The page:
Imminent changes to the way research and development (R&D) tax reliefs must be handled could catch many businesses out, according to Azets.
Azets R&D tax director, Nick Woolfe, has stated that believes the new administrative regulations, applicable from August 1, have been designed to weed out fraudulent R&D claims which cost the UK economy millions.
But he says that there is a danger that genuine claims from bona fide innovators could be lost or discouraged by the amount of information which will be needed to be supplied to back up future claims.
As part of its campaign to identify malpractice, HM Revenue & Customs (HMRC) says that from August 1 businesses submitting R&D tax relief claims will need to provide much more information than previously.
Allowable only in a digital format, this will now include additional information forms breaking the costs down across qualifying categories, listing projects and providing a detailed description of the R&D. This includes describing what advances in scientific or technical knowledge the R&D hoping to achieve.
Each claim will need to be endorsed by a named senior officer of the business and any agent who has advised on compiling the claim must also be named.
Businesses which have not made a claim in the previous three years must also inform HMRC of the intention to make a claim within six months of the end of their accounting periods.
Woolfe, who works with SMEs across a range of sectors, said: “This will certainly come as a shock to a great many businesses as its introduction has largely been overshadowed by headlines about the recent reductions in value of R&D Tax Relief for SMEs and the proposed merger of the two current R&D tax relief schemes.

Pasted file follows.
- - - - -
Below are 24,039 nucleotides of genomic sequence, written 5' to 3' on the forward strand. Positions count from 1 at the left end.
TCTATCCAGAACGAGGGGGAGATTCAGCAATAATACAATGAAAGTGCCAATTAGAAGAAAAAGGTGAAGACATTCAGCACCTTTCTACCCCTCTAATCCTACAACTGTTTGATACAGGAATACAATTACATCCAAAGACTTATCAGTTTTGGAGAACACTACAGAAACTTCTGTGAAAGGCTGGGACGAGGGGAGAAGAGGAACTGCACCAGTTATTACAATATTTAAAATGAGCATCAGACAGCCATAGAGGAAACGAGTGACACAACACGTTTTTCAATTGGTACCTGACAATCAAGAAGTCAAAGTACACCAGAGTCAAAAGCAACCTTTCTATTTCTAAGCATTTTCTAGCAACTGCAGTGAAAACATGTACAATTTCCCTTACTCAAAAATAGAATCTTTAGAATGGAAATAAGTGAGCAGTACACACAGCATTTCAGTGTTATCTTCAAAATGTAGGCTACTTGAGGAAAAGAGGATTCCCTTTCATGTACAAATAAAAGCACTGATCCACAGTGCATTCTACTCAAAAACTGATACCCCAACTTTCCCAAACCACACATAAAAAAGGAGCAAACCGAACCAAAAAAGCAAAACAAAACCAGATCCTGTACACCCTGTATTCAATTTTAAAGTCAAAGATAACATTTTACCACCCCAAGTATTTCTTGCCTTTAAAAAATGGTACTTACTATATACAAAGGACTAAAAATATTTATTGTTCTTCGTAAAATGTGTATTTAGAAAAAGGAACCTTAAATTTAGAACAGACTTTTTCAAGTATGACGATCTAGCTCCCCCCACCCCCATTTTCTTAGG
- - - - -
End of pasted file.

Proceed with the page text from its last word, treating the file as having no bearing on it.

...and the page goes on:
“The move is to be welcomed as the requirement to have named employees and agents on the claim form can be seen to be a significant step in trying to reduce fraud and malpractice within what is a poorly regulated market.
“It will have little impact on businesses – such as those advised by Azets – which are already complying with the additional information guidelines but will certainly have an effect on companies who have effectively tried to shortcut the system and have been operating under the radar.”
He added that HMRC investigations into R&D tax relief fraud were growing, particularly over the last couple of years, due to a boom unregulated R&D tax consultancies and additional financial burden of R&D tax credits falling on the Treasury.
HMRC accounts for 2021 to 2022 estimate the level of error and fraud within Corporation Tax R&D reliefs to be £469 million or 4.9% of related expenditure. This comprises £430 million (7.3%) in the SME scheme and £39 million (1.1%) in the RDEC scheme.
Woolfe added: “Businesses need to be thinking about the claim not as a whole, but on a project-by-project basis – what is going into the claim – and they need to be capturing the time and costs associated with those projects carefully and robustly. That is the bar that is being set and there will be no way around it.”
Latest available figures from the ONS (Office for National Statistics) show that expenditure on research and development (R&D) that was performed in the UK (in current prices) was £61.8 billion in 2020; this was an increase of £2.1 billion since 2019.
The largest components of R&D expenditure were the business sector at £44.0 billion (71% of the UK total), followed by the higher education sector at £13.9 billion (22%).
R&D tax reliefs have a key role in incentivising R&D investment by reducing the costs of innovation. The Government is extending the scope of qualifying expenditures to include the costs of datasets and of cloud computing.
In April Azets called into question Government proposals to streamline the research and development (R&D) tax relief system by merging the two current schemes and potentially revamping permissible qualifying activity and claimant criteria.
An Azets’ survey of 42,000 businesses revealed most respondents agreeing that a single scheme was desirable but, as proposed, would be to the detriment of the SME community.